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Oct. 13, 2021 — Athletes Unlimited makes a curious choice

When Athletes Unlimited began sponsoring their coachless models of women’s sports leagues in softball, volleyball, and lacrosse, they stepped into situations of failing pro leagues.

In softball, the COVID-19 pandemic put the kibosh on 2020 and 2021 leagues, plus there was the entire situation when the Scrap Yard club side walked out on their ownership during a series of exhibition games against the USSSA Pride.

In volleyball, Athletes Unlimited stepped into the void left when the United States Professional Volleyball League folded in 2001. And in lacrosse, AU came in after two women’s leagues — the WPLL and UWLX — started up in the late 2010s.

So, I find it interesting that Jon Patricof and Jonathan Soros have made their next foray into a women’s sports league with a sport which has a quarter-century of professional history in America.

That sport is basketball.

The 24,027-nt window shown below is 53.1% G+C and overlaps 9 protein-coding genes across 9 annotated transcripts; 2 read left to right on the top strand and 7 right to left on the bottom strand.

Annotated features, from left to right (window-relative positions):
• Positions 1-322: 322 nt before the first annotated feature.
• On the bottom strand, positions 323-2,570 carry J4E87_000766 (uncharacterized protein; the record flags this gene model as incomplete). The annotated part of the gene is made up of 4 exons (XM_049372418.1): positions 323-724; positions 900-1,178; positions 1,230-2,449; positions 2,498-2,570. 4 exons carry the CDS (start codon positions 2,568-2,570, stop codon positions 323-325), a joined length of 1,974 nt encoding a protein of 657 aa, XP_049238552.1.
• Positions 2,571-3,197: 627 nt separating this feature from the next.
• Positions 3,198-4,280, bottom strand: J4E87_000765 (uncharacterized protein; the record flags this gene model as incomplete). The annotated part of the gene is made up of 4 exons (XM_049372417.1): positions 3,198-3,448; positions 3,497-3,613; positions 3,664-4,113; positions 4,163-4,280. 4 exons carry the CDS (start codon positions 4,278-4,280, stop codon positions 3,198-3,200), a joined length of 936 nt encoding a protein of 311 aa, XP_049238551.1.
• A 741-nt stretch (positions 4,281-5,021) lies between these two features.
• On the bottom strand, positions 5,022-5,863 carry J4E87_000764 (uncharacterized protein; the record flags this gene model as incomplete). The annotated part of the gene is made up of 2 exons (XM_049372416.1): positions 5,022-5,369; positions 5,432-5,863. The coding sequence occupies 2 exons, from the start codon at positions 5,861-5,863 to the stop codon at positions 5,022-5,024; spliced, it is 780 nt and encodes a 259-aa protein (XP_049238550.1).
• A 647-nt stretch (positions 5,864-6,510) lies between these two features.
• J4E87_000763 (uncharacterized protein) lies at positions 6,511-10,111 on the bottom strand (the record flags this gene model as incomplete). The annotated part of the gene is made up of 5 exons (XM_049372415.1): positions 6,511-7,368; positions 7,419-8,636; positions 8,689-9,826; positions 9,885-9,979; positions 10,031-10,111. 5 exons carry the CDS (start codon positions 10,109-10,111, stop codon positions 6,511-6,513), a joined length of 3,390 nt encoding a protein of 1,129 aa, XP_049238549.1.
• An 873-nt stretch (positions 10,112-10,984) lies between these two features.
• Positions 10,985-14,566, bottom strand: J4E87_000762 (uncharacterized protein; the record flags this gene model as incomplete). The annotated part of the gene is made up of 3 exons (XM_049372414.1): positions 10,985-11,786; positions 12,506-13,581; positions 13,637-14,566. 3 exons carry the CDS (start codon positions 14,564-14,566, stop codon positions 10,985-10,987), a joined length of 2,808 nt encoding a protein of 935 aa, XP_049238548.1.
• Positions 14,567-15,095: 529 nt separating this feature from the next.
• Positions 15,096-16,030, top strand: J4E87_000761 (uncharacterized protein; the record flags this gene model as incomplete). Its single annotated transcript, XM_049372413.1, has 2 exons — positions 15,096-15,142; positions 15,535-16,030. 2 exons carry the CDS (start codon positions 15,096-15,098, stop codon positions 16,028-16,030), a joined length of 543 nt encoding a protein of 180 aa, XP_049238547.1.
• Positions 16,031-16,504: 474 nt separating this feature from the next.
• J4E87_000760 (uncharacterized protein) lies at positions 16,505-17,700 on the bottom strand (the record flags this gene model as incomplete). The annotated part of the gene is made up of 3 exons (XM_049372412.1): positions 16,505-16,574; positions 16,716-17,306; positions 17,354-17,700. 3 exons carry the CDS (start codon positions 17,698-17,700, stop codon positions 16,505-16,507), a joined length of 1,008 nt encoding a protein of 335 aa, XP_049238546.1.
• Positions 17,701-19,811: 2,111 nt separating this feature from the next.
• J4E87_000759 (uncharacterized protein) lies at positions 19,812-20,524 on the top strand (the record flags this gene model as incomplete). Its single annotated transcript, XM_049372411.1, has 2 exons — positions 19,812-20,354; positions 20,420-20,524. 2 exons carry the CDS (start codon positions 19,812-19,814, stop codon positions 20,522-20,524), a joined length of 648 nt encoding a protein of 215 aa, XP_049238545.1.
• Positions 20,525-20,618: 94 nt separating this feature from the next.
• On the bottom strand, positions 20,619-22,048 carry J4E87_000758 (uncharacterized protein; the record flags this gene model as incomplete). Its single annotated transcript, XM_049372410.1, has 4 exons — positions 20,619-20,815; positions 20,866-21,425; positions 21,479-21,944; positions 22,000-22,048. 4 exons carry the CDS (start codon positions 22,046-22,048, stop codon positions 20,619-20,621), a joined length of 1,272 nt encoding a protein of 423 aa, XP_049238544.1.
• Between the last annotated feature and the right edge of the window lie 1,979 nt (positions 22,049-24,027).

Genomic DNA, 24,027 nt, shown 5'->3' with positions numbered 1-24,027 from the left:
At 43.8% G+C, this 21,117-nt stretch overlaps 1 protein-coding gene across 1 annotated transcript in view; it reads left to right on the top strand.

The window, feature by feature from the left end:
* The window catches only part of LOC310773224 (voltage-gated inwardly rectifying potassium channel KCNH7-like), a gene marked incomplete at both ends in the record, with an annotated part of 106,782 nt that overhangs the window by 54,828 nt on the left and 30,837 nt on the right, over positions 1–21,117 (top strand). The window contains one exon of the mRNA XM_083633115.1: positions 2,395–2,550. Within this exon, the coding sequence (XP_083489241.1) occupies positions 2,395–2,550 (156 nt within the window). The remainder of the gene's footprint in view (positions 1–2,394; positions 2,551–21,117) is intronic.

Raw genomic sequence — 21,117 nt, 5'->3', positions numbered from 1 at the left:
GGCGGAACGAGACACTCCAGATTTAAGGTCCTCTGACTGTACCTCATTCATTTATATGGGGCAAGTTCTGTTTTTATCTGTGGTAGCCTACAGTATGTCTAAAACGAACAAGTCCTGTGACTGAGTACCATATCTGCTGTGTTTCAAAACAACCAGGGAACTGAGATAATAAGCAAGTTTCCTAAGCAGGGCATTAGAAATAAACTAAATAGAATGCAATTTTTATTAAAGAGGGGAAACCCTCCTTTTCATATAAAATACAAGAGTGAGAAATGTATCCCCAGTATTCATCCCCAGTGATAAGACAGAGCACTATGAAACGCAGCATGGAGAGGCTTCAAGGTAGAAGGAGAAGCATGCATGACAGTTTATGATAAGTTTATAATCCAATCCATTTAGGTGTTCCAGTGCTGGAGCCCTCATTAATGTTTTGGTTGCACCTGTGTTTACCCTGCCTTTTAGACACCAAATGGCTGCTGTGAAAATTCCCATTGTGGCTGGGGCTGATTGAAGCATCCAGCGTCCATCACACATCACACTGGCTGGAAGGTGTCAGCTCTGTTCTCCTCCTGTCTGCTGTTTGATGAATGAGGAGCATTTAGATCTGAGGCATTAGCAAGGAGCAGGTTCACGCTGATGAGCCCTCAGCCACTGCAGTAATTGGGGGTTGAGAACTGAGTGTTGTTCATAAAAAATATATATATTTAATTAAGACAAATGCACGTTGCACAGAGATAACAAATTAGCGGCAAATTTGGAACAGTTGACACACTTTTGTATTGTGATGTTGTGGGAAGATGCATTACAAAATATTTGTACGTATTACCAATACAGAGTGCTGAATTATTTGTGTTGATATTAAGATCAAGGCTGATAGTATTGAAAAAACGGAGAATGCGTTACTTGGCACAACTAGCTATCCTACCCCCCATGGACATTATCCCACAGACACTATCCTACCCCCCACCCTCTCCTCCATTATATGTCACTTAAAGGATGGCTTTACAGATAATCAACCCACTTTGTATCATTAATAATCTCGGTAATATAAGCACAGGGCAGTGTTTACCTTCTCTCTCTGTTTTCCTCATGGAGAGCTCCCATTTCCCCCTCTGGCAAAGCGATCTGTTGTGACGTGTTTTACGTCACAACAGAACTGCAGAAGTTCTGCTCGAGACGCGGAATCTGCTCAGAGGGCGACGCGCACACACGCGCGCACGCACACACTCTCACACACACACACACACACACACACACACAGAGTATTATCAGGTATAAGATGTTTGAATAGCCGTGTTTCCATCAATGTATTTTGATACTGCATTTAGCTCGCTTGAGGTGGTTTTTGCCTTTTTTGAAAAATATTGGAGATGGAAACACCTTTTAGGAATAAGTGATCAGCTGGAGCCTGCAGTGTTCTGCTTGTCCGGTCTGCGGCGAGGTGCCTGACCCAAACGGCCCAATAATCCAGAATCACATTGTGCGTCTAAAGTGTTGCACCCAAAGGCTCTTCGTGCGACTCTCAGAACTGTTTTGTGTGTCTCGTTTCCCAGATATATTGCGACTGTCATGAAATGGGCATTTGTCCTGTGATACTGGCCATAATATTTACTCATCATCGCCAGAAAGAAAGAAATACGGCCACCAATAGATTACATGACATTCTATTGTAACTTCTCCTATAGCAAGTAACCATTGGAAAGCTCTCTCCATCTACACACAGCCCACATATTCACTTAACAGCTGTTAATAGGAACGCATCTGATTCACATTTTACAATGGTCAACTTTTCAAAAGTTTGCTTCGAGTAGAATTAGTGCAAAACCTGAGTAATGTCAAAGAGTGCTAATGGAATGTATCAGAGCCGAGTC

Yep, Athletes Unlimited is looking to get a foothold in a sports market where the NBA and WNBA are the undisputed kings and queens of the hill. AU is planning a five-week schedule with four 11-woman teams. In a statement released by the league yesterday, former WNBA guard Natasha Cloud said that one of her reasons for playing in the league is the fact that many pros who play in the WNBA have to play in a panoply of foreign leagues during the league’s offseason in order to get by.

“I have played overseas, it’s not what I want to do,” Cloud said. “I don’t want to spend seven months away from my family. To have a competitive league and stay in shape … is new wave. I’m excited to be one of the pioneers for the basketball side of it.”

The league will take place Jan. 29 to Feb. 28 of next year in a city yet to be determined. And I think the location of that city may be a determinant as to the direction that AU will go in terms of empowering female athletes. Given the fact that the league window is right in the middle of the NCAA and NBA seasons, I think it is going to be very difficult for this league to get any attention unless it becomes a true happening in the city in which is located.

And the thing is, many places in the U.S. are pretty well saturated with live basketball during the winter months. Even top markets for the women’s game, such as eastern Tennessee and southern New England, are going to have competitors for attention.

It’s a risk, but I have a feeling this is one which the league partners believe is worth taking.

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